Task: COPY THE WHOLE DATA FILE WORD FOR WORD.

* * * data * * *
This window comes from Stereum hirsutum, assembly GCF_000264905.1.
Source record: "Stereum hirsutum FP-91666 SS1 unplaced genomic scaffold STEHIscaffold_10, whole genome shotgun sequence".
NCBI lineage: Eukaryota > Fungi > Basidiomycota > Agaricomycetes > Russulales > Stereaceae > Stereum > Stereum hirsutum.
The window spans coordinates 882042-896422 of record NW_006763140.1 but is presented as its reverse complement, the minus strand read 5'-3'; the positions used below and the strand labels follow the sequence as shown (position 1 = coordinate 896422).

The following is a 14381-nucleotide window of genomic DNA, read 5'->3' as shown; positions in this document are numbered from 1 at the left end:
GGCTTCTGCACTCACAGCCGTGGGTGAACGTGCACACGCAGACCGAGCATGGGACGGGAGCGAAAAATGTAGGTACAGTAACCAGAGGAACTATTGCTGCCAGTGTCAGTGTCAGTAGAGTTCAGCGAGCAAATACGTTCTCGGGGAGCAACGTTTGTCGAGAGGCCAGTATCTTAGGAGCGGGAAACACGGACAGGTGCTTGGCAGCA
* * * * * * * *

This window comes from Stereum hirsutum, assembly GCF_000264905.1.
Source record: "Stereum hirsutum FP-91666 SS1 unplaced genomic scaffold STEHIscaffold_10, whole genome shotgun sequence".
NCBI lineage: Eukaryota > Fungi > Basidiomycota > Agaricomycetes > Russulales > Stereaceae > Stereum > Stereum hirsutum.
The window spans coordinates 882042-896422 of record NW_006763140.1 but is presented as its reverse complement, the minus strand read 5'-3'; the positions used below and the strand labels follow the sequence as shown (position 1 = coordinate 896422).

The following is a 14381-nucleotide window of genomic DNA, read 5'->3' as shown; positions in this document are numbered from 1 at the left end:
GGCTTCTGCACTCACAGCCGTGGGTGAACGTGCACACGCAGACCGAGCATGGGACGGGAGCGAAAAATGTAGGTACAGTAACCAGAGGAACTATTGCTGCCAGTGTCAGTGTCAGTAGAGTTCAGCGAGCAAATACGTTCTCGGGGAGCAACGTTTGTCGAGAGGCCAGTATCTTAGGAGCGGGAAACACGGACAGGTGCTTGGCAGCA